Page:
Women on the Ball
The Women's World Cup starts in Canada on June 6, 2015 – for the first time with Swiss participation. It is high time to have a look at the world map of women's football. Because nowadays there is no team sport that is more popular with women.
Ninety thousand spectators, penalty, one shot, and – goal! Brandi Chastain rips off her shirt, pirouettes, drops to her knees, stretches her arms in the air, and displays her athletic torso and her black sports bra to the spectators at the Rose Bowl stadium, and 40 million TV viewers. She has just kicked the US to the World Cup title in women's football.
The date, July 6, 1999, was when the boom began that women's football has since experienced. The picture of the jubilant footballer adorned not only the front pages of Sports Illustrated, Time Magazine, and Newsweek, but also those of many international newspapers. The authentic photo engraved itself on the collective memory, even in those countries where women's football was still not very popular. Because it demonstrated to the whole world that women's football could be so full of emotion, so powerful, and so sexy.
Most Popular Women's Team Sport in the World
She had wanted to show young girls in particular how wonderful football was, Brandi Chastain explained later in an interview with the LA Times. Three years later, the feature film Bend It like Beckham became a blockbuster, grossing over USD 76 million. In the film, a girl of Indian origin in England overcomes every cultural and sexist prejudice to pursue her passion: football.
Nowadays, women's football is more popular than ever. More than 30 million girls and women actively play football all over the world – no team sport is more popular among women. FIFA recognizes 177 active national teams today; in 1997, there were just 50. This year, 24 of them will be contesting the World Cup between June 6 and July 5, eight more than in the last World Cup and double the number at the first World Cup in China in 1991.
US – a Great Power in Women's Football
One thing that has not changed since 1999 is that the US is once again the favorite to win the tournament. This may come as a surprise to those who know football as a men's sport, where the US only plays a minor role. So how can this historical dominance of women's football be explained? One reason is the sport's unique degree of popularity, by international standards: 53 percent of the world’s women footballers come from the US or Canada. In those countries, there are 450 women footballers for every 10,000 inhabitants – in Europe, the number is 71, in Asia 17, and in Africa 14. This could be because women in the US did not have to storm a male bastion – men in the US traditionally prefer to indulge in basketball, American football, baseball, or ice hockey, rather than in football. Also, there has been a law in the US (Title IX) since 1972 that imposes gender equality in all disciplines, including sports, on schools and universities. By contrast, many European football associations are steeped in tradition – such as the Deutscher Fussball-Bund in Germany and the English Football Association – and long barred women from playing. A FIFA survey in 2014 showed that, even today, suspicion about and prejudice against the women's game are still rife in some parts of the world: One-third of the member countries surveyed indicated that football was regarded in their country as something that was not for women.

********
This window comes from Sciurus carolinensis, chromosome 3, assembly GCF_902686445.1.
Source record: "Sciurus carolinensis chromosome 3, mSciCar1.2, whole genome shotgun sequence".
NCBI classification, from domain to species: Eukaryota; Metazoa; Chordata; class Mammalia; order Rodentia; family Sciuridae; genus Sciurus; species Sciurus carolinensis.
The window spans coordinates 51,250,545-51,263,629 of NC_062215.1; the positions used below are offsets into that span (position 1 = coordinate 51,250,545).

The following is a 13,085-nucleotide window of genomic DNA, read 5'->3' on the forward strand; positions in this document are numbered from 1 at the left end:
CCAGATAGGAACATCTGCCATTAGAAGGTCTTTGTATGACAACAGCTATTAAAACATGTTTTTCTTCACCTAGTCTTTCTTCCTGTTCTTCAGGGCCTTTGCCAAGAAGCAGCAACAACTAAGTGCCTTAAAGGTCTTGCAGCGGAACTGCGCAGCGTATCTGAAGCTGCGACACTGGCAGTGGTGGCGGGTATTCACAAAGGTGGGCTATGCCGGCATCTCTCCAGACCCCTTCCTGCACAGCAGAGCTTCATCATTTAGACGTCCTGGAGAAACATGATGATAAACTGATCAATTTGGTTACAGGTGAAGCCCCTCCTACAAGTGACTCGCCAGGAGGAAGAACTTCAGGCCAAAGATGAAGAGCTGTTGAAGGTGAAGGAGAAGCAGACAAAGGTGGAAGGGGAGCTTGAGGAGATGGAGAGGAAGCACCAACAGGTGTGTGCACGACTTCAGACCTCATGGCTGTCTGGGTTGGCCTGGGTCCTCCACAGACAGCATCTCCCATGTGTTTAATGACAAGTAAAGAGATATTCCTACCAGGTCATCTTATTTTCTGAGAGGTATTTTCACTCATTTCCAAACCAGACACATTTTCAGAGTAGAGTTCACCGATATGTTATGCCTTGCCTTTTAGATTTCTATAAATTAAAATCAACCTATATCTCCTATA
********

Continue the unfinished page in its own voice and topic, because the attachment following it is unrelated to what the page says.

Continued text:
France as Insiders' Favorites
But back to the US, where the popularity of women's football can also be seen in spectator numbers. At a match in August 2014 between two of the top teams in the NWSL women's professional league, 19,123 spectators poured into Providence Stadium in Portland to cheer on the home team against the Houston Dash. By way of comparison, in the German women's Bundesliga last season, all of 3,440 spectators made up what was a record crowd at the match between 1. FFC Turbine Potsdam and FC Bayern Munich.